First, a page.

A systematic survey by Dumontier, DeRosa, and their colleagues based on 492 published aptamer-related papers has found that the use of DNA aptamers is increasing compared with RNA aptamers. Each nucleic acid has its own advantages and limitations. DNA oligonucleotides are more stable than their RNA counterparts to enzymatic and chemical degradation and are therefore easier to work with. On the other hand, the presence of the 2′-OH in ribose, as opposed to deoxyribose, and the absence of the 5′-methyl group in uracil compared with thymine allow higher conformational stability of RNA, potentially increasing their affinity for the target The application of aptamers in the neurodegenerative-disease field has been reviewed in the past yet to our knowledge, there are no systematic reviews on aptamers targeting amyloidogenic proteins. The metastable nature of intrinsically disordered or misfolded proteins, which are prone to form toxic oligomers and eventually amyloid, makes these proteins one of the most challenging targets for aptamer generation. In the case of oligomers, the aptagens (equivalent to antigens) presented to the oligonucleotide library constantly change, whereas in the amyloid fibrils, the conformation of the aptagens can be both variable for the same protein due to formation of different strains and similar for different proteins in the core cross-β structure shared by most amyloid fibrils. Aptamers selected against amyloidogenic proteins can have various applications, including sensitive detection of biomarkers, as selective inhibitors of the self-assembly process, and as tools for probing molecular mechanisms. The first application using aptamers as probes for biomarkers has been developing rapidly and is too large to include in this review. Therefore, we focus here on the challenges and potential solutions in this field and on preclinical therapeutic applications of aptamers specific for amyloidogenic proteins.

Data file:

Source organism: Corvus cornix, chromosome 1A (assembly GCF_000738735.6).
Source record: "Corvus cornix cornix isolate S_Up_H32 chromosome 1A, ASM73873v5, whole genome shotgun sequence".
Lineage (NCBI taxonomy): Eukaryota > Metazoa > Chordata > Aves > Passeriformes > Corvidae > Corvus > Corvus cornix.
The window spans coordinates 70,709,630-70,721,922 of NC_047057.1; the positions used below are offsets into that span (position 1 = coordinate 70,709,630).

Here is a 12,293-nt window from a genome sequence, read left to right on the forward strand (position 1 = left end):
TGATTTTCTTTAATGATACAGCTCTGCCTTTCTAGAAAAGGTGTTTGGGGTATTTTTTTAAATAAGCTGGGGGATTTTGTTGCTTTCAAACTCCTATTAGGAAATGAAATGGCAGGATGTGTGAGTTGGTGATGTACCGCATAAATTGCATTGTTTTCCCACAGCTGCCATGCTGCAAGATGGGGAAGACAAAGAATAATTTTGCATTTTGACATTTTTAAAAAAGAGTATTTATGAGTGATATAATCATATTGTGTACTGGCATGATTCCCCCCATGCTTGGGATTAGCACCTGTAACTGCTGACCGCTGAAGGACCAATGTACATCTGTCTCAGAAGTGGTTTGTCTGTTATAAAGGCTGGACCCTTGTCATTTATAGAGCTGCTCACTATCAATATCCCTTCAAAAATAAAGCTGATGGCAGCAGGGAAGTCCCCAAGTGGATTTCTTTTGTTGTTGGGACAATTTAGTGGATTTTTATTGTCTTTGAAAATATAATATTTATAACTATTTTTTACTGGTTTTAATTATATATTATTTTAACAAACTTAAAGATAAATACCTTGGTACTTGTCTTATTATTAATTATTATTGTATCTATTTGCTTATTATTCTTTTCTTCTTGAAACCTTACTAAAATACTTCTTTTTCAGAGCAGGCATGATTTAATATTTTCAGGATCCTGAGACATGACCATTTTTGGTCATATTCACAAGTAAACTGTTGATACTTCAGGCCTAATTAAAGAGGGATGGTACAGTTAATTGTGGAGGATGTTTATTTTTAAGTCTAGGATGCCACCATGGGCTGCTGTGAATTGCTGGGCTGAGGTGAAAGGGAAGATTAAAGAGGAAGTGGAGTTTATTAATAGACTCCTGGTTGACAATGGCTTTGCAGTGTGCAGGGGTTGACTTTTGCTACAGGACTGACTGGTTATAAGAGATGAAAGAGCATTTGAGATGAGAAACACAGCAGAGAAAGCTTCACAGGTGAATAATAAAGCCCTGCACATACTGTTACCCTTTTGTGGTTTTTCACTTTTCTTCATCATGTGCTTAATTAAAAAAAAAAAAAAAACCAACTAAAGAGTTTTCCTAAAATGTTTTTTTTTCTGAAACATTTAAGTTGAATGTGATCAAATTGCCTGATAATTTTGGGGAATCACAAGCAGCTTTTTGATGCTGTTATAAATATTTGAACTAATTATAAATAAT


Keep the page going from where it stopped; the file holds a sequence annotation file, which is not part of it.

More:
Artificial Technologies

To overcome the difficulty in selecting aptamers against metastable protein assemblies, approaches using stable mimics of these assemblies could be useful if the stabilized molecules represent accurately the metastable target. Here, we provide an update on the development of specific aptamers against amyloidogenic proteins, including amyloid β-protein (Aβ), tau, α-synuclein (αSyn) and prion protein (PrP). These proteins represent a range of sizes spanning an order of magnitude from 40- to 441-amino acid residues, and the two main mechanisms of initial misfolding and aggregation partial folding of an unstructured protein, such as Aβ, αSyn, or tau, and partial unfolding of a structured protein PrP. We discuss how bioinformatics assisted approaches or artificial-intelligence-based technologies are used to assist the aptamer selection and optimization processes. We also examine approaches for analysis of the secondary and tertiary structures of aptamers and aptamer–target interaction and strategies for CNS-targeting delivery of aptamers for future development of therapeutics in neurodegenerative diseases. Although the selection of the RNA aptamers was against Aβ40 trimers, the final aptamers were not selective for trimers or other oligomers, but bound to Aβ40 fibrils and did not display a higher affinity for the fibrils than the naive oligonucleotide library used for the selection before enrichment. Part of the explanation of these results was that the PICUP immobilized Aβ40 trimers themselves might have aggregated during the selection process to form fibrillar structures. Further analysis suggested that oligonucleotides have a high, nonspecific affinity for amyloid fibrils, as KM33 and KM41 also recognized fibrils of other amyloid genic proteins, including calcitonin, islet amyloid polypeptide, insulin, lysozyme, and PrP106–126, which share a cross-β structure and fibrillar morphology with Aβ fibrils. Thus, Rahimi demonstrated that the aptamers could be used to monitor fibril formation in a similar manner to thioflavin T fluorescence.